Angry Doctor

Thursday, November 17, 2005

Recurring Nightmare 2

Please read Foreword first.

Recurring Nightmare – O&G

Your lunch is interrupted by a page from the A&E. Per vaginal bleeding, positive urine pregnancy test.

Young woman, found to be pregnant last week. First pregnancy. No scan so far. Sudden onset of pain this morning at work followed by PV bleeding which has since resolved. Her colleagues sent her here. Her husband is on his way.

You ask her to lie down and you do a scan. The uterus is empty. No adnexal mass or free fluid.

You call the OT Reg for the day. She says they can fit her in after the last case, say about 4 pm. Get a consent.

You pull a chair and sit down by the young woman's trolley. You tell her the baby is gone. She starts to cry.

You tell her up to 50% of pregnancies end in miscarriages. You tell her sometimes women wouldn’t even know they have had a miscarriage but just thought their menses were late.

You tell her it wasn’t her fault and there was nothing she could have done to prevent it from happening. You tell her that even though you didn’t KNOW that was the truth.

You don’t know if she believes you. You’re not even sure she is listening.

She’s probably thinking about what her husband will say. She’s probably thinking about what her mother-in-law will say.

She’s probably wondering whether she can get pregnant again. She’s probably wondering if she has become less of a woman now.

You tell her you need to do a 'procedure' for her to clear whatever 'products of conception' which may still be inside the womb to make sure the bleeding stops. You tell her it’s OK to wait for her husband to come before she signs the consent, but she decides to sign it now.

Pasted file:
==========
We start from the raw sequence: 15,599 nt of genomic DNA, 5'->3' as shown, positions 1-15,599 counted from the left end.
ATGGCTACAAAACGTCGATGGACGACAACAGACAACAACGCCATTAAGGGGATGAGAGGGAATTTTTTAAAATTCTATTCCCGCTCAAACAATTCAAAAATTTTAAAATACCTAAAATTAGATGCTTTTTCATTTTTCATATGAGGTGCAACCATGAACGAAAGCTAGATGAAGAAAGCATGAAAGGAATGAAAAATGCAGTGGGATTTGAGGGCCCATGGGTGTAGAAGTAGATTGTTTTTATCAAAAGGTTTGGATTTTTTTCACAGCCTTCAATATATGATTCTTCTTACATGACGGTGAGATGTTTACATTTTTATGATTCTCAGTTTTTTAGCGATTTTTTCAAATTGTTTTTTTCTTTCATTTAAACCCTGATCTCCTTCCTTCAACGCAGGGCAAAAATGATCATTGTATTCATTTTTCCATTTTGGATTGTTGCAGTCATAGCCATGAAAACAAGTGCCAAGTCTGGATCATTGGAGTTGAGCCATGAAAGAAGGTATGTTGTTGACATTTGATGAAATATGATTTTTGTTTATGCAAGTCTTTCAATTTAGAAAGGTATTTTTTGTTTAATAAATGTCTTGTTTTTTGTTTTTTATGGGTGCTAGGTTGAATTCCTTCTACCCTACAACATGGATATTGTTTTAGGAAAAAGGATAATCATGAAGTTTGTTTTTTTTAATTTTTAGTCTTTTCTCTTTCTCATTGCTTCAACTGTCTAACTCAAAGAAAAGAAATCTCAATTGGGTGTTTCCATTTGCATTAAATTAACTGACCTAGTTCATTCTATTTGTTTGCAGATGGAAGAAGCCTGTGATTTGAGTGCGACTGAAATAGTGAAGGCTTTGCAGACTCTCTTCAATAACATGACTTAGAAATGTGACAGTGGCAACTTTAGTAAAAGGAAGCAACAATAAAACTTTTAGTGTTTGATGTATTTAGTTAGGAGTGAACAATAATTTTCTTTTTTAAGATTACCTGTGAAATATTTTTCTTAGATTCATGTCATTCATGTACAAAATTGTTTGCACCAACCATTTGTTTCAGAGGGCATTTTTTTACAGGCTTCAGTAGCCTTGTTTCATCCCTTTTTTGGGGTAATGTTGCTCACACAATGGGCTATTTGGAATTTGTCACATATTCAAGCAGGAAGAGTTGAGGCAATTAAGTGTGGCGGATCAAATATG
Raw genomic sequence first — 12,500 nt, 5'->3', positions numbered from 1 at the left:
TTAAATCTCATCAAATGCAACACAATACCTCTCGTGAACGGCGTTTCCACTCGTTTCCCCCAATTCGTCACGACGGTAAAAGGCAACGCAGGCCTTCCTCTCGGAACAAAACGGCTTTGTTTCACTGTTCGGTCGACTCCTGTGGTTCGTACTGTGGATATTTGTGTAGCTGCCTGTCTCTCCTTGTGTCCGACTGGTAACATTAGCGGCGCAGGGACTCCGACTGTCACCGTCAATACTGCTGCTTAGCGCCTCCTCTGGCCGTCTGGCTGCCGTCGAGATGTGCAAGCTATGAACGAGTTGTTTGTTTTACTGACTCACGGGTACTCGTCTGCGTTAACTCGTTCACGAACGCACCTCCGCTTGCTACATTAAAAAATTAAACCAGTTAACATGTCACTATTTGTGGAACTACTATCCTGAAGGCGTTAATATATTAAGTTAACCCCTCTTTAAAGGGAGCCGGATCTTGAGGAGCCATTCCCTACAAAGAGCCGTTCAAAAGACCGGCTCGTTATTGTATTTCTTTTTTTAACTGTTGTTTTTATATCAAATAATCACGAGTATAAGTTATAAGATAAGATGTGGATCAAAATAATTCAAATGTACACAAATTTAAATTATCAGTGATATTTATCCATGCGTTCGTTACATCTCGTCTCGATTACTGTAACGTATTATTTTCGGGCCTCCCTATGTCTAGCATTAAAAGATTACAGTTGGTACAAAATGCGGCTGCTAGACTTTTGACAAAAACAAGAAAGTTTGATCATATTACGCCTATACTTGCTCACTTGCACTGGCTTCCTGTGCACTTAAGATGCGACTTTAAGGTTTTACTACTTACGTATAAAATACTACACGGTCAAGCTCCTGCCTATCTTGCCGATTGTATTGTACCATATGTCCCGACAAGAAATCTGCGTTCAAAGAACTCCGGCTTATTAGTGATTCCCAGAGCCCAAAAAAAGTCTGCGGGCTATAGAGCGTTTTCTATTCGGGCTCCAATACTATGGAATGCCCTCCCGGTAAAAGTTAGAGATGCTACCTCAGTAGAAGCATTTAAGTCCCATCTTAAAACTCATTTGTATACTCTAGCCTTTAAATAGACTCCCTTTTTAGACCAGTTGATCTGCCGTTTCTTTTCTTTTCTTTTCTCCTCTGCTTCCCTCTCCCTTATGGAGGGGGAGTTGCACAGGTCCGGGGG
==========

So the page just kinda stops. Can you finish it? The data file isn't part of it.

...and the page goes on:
She wipes her tears dry with her sleeve, takes your pen and signs on the line, and then thanks you.

You give the excuse that you have to arrange her case with the OT and leave her with her thoughts.


  • What's so nightmarish about that?

    Of course it is a nightmare for the patient.

    But unfortunately we are in a profession where we hear complaints (patients complains of....) daily, and deal with their worst nightmares eg road traffic accidents, miscarriages, work accidents, cancer, heart attacks, erectile dysfunction.

    Who says being a doctor is a happy job? Far far from the truth.

    By Anonymous Anonymous, At November 17, 2005 11:13 am  

  • sometimes i worry that i might e infertile

    jus a woman thing i suppose

    By Blogger mae, At November 18, 2005 2:06 am  

  • This story is awfully familiar. As I was reading it, I remembered my first miscarriage. I went to KK A&E because of bleeding in early pregnancy. After a long scan, the lady doctor gently told me about the miscarriage. She said many things but it just did not register. I did not cry then, just very shocked. It's only when I got home that the loss has hit me. Even though I have 2 kids now, this scenerio is still deep in my mind. Everytime I read or hear something about miscarriage, I will ache inside, for the babies I couldn't see and hold.

    By Anonymous Anonymous, At November 20, 2005 9:01 am  

  • Why do you sound like you feel that you are not helping your patients? In the PV bleed woman for instance, i am sure your explanation would have helped her in dealing with her loss. Even if you feel like you cant help by reversing miscarriage... remember that we have no control over a lot of things. And grief takes time... Doctors are not omnipotent... (although we like to think that, and take our patient's poor outcome too personally. )


    By Anonymous Anonymous, At November 20, 2005 1:41 pm  

  • TTG, if you read the comment by 'the mummy', you will realise that what you told a woman at the time 'just did not register'.

    As for taking it personally, I give you this quote from The Godfather (the novel not the movie) when Michael said:

    "Tom, don't let anyone kid you. It's all personal, every bit of business. Every piece of shit every man has to eat every day of his life is personal. They call it business. OK. But it's personal as hell. You know where I learned that from? The Don. My old man. The Godfather. If a bolt of lightning hit a friend of his - the old man would take it personal. He took my going into the Marines personal. That's what makes him great. The Great Don. He takes everything personal. Like God."

    Every bit of it is personal to the patient, and I'm not sure we are better off thinking it as 'business' to us.

    By Blogger angry doc, At November 20, 2005 2:02 pm  

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